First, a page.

Anders Behring Breivik's Norway attacks have instigated a discussion about a double standard in the way people react to 'Christian terrorists' vs. 'Muslim terrorists.'
In the wake of mass murder in Norway by a young man who hearkened to the Christian crusades and calls himself a cultural Christian – many ordinary people of faith were horrified to find Anders Behring Breivik described as a “Christian terrorist.”
Whether that title applies to Mr. Breivik is a suddenly awkward issue – partly because it raises the question about a fast and loose use of “Muslim” or “Islamic” to name those who commit violence in the name of their faith.
While European media seem disinterested in Breivik’s Christian self-definition or the terminology used to describe him, in the US and Muslim media worlds it is a sprawling debate. It was hyped by Bill O’Reilly on Fox News who found it an “outrage” to call Breivik a Christian terrorist; Mr. O’Reilly responded to some reports that early on took Breivik’s statements about his Christianity at face value.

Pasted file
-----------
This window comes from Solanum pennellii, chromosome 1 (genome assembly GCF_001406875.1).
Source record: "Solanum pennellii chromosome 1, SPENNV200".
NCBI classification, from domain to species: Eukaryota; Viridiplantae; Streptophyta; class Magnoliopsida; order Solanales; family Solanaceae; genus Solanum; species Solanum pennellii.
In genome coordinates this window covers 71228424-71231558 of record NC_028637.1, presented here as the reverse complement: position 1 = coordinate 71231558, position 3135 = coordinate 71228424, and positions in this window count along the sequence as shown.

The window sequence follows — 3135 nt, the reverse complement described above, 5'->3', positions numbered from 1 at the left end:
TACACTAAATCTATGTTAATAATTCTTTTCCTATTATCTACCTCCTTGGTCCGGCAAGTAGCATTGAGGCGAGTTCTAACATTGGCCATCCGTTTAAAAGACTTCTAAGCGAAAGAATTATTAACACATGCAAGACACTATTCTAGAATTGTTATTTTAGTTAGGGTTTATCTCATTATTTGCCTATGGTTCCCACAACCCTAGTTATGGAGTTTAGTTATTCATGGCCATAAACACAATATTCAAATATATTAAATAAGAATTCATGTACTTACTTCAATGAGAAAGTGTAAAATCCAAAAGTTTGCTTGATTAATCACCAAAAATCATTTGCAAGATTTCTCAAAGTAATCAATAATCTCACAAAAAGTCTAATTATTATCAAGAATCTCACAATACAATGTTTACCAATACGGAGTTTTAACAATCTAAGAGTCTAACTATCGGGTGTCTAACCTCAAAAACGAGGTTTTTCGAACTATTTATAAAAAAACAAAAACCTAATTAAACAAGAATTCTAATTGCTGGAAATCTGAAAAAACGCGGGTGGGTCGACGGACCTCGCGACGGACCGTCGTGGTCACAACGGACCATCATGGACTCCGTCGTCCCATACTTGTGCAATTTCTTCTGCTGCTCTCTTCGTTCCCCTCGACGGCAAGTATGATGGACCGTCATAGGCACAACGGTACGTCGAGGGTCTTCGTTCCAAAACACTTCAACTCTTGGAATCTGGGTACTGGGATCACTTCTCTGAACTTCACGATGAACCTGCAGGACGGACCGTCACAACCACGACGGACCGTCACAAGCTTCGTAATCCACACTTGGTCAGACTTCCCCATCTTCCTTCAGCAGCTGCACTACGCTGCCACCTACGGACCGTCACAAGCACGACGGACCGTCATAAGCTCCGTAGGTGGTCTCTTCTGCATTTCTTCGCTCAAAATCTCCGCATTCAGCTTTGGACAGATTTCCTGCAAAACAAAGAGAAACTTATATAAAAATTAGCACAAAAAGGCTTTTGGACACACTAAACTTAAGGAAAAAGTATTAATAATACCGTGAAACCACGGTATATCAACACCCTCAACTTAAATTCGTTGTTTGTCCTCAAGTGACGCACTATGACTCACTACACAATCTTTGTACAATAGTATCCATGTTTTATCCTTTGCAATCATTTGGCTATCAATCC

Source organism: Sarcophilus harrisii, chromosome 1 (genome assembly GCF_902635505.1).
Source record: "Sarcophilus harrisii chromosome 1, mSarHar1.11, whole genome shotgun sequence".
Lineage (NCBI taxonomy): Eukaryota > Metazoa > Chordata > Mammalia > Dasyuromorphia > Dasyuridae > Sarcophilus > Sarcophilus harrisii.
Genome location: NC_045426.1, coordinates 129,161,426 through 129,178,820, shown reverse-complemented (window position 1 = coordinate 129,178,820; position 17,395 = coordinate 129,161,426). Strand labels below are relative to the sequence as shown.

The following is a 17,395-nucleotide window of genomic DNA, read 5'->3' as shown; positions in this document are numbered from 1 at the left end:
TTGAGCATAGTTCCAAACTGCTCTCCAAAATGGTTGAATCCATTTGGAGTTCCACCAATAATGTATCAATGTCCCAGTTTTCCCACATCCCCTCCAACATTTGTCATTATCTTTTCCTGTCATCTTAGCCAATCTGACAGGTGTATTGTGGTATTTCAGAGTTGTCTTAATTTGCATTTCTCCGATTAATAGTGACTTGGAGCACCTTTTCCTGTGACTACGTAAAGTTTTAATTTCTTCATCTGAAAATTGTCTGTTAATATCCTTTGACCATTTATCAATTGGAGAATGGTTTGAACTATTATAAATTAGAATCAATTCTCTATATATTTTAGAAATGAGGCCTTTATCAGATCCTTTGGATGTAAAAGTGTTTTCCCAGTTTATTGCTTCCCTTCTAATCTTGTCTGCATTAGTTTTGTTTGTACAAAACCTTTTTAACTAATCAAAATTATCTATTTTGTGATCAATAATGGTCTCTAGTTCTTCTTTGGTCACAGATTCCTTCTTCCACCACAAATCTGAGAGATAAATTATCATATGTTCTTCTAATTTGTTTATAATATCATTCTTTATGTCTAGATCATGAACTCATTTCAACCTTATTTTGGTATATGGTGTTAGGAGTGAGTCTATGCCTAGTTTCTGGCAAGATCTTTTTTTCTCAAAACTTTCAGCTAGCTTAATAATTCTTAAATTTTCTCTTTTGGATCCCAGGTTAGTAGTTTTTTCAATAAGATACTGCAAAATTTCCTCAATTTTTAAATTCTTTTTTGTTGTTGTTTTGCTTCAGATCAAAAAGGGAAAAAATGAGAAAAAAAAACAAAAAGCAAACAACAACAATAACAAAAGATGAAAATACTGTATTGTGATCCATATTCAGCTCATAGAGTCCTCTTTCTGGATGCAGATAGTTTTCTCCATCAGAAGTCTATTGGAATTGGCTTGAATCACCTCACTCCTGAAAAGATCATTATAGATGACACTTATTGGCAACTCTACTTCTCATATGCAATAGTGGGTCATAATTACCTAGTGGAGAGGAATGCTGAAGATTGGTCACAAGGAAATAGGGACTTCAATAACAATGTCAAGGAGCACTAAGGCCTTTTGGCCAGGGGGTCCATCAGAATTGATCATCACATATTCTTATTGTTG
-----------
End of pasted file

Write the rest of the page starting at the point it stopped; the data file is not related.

But the Fox talk show host and some others have denied that Muslims who commit violence should be treated by the same rules.
Breivik, who systematically shot more than 60 fellow Norwegians with “a smile on his face,” as survivors from Utoya island described, says he is “100 percent Christian.” His use of the term is not based on faith but out of collective identification with a notion of “Christian Europe.”
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